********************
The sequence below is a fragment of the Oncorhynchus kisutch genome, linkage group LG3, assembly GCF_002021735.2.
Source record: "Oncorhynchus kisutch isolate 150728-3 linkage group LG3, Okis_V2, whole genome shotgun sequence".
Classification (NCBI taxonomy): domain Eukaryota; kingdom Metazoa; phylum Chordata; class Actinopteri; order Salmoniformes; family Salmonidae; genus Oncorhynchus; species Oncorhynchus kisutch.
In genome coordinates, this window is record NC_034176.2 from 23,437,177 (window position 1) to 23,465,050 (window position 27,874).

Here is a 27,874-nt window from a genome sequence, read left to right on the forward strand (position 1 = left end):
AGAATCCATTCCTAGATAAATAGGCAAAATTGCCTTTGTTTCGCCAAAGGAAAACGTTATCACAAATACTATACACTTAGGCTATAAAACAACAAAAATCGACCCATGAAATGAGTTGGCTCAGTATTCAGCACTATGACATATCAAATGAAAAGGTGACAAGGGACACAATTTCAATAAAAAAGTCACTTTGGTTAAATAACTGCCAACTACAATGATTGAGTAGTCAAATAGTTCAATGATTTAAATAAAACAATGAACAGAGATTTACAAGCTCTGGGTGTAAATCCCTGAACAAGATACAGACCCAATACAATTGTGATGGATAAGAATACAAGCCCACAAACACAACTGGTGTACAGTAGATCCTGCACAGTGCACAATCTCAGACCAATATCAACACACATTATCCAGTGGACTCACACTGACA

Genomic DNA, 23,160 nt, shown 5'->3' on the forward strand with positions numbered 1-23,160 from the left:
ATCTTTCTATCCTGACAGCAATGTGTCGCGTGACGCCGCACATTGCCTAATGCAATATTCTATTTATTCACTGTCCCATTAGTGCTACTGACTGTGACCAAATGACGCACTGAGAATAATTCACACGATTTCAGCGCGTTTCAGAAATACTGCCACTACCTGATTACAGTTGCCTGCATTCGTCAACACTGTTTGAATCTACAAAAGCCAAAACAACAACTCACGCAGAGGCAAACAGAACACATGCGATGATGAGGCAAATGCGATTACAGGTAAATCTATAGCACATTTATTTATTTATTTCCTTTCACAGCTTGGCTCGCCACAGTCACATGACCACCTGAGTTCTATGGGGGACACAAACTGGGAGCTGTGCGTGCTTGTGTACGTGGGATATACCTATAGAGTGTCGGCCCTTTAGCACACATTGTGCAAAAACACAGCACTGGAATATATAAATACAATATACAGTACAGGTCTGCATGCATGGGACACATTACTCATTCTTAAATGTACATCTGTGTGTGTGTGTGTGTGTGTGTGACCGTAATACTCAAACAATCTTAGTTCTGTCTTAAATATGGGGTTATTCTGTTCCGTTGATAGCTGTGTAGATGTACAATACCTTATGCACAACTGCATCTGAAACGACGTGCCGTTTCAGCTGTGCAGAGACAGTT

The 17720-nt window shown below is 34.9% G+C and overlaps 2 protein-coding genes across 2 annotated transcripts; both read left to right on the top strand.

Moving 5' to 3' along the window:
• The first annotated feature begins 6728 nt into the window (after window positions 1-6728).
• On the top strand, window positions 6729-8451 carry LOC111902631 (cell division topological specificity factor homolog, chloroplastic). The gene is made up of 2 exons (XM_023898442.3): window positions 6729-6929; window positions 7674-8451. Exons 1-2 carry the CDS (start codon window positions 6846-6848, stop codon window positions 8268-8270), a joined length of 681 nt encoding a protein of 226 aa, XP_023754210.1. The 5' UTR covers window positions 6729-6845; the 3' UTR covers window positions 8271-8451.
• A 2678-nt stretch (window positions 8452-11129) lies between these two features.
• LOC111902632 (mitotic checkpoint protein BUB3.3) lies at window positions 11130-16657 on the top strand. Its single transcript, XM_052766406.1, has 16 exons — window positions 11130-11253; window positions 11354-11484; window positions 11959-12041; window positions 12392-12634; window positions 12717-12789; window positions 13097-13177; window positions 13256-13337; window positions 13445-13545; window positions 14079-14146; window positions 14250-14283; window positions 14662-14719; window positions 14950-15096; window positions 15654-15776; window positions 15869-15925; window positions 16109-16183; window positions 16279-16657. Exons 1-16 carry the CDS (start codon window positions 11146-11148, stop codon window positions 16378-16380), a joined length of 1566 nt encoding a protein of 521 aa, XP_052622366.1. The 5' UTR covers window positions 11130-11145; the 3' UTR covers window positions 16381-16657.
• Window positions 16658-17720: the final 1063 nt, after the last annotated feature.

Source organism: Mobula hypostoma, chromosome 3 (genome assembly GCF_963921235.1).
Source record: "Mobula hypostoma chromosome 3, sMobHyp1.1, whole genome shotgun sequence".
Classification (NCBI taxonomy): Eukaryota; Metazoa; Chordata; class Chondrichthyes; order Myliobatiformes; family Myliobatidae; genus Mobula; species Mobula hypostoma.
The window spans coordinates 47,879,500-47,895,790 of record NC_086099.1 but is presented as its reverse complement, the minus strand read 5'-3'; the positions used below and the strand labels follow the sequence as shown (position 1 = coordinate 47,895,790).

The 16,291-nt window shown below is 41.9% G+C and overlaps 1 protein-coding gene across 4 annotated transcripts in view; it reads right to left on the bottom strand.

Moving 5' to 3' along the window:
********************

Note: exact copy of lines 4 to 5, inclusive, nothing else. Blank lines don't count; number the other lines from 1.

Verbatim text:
In genome coordinates, this window is record NC_034176.2 from 23,437,177 (window position 1) to 23,465,050 (window position 27,874).

Here is a 27,874-nt window from a genome sequence, read left to right on the forward strand (position 1 = left end):